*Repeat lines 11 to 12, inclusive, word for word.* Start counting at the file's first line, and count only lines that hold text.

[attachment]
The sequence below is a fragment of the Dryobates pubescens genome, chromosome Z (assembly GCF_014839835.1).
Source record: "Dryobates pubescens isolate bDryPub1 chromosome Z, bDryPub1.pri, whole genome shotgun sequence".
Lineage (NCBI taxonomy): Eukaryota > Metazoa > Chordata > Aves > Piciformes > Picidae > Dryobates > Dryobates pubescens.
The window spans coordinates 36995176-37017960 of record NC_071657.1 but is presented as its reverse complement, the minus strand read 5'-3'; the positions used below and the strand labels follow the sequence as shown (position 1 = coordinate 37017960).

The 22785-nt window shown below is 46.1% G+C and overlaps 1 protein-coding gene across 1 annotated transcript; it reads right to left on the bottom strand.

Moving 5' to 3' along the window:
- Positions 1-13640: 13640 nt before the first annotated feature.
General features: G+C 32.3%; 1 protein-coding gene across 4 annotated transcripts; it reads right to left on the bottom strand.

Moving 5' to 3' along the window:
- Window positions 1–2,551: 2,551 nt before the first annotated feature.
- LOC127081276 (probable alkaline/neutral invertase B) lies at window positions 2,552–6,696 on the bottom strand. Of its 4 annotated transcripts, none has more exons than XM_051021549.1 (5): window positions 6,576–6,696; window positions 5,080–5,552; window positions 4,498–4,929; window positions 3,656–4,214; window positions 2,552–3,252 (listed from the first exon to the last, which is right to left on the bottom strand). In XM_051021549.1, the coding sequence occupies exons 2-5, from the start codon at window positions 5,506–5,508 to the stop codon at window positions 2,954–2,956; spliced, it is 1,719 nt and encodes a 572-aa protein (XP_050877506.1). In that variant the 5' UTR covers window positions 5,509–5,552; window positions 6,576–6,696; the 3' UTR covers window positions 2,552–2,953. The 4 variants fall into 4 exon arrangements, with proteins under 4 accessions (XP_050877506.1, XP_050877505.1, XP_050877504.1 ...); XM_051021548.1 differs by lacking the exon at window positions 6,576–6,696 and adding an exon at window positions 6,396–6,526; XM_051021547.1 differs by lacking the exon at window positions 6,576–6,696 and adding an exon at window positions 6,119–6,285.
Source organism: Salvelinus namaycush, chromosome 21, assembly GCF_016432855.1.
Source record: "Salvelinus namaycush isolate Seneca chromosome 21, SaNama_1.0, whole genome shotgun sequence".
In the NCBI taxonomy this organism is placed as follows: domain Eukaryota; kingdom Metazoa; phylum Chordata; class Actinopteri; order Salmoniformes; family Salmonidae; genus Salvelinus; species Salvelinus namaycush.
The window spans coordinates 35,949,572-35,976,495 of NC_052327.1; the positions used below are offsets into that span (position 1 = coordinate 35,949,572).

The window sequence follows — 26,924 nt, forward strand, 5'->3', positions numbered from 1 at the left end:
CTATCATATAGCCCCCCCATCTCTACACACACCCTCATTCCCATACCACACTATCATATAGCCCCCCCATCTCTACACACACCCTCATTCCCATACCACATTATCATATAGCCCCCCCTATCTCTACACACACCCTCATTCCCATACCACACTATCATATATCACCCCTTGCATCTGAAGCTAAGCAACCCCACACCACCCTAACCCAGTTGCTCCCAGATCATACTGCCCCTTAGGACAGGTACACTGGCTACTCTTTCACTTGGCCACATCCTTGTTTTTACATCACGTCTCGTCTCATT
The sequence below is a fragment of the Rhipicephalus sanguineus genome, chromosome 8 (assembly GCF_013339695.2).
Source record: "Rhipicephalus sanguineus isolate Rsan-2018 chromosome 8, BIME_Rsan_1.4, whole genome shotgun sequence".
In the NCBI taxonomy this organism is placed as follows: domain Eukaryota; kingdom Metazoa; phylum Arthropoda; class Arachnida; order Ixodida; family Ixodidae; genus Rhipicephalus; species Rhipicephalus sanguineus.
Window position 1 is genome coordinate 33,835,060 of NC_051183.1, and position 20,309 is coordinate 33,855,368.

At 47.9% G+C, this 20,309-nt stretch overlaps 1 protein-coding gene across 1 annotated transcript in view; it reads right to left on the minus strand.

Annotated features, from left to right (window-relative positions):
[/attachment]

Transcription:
- LOC127081276 (probable alkaline/neutral invertase B) lies at window positions 2,552–6,696 on the bottom strand. Of its 4 annotated transcripts, none has more exons than XM_051021549.1 (5): window positions 6,576–6,696; window positions 5,080–5,552; window positions 4,498–4,929; window positions 3,656–4,214; window positions 2,552–3,252 (listed from the first exon to the last, which is right to left on the bottom strand). In XM_051021549.1, the coding sequence occupies exons 2-5, from the start codon at window positions 5,506–5,508 to the stop codon at window positions 2,954–2,956; spliced, it is 1,719 nt and encodes a 572-aa protein (XP_050877506.1). In that variant the 5' UTR covers window positions 5,509–5,552; window positions 6,576–6,696; the 3' UTR covers window positions 2,552–2,953. The 4 variants fall into 4 exon arrangements, with proteins under 4 accessions (XP_050877506.1, XP_050877505.1, XP_050877504.1 ...); XM_051021548.1 differs by lacking the exon at window positions 6,576–6,696 and adding an exon at window positions 6,396–6,526; XM_051021547.1 differs by lacking the exon at window positions 6,576–6,696 and adding an exon at window positions 6,119–6,285.
Source organism: Salvelinus namaycush, chromosome 21, assembly GCF_016432855.1.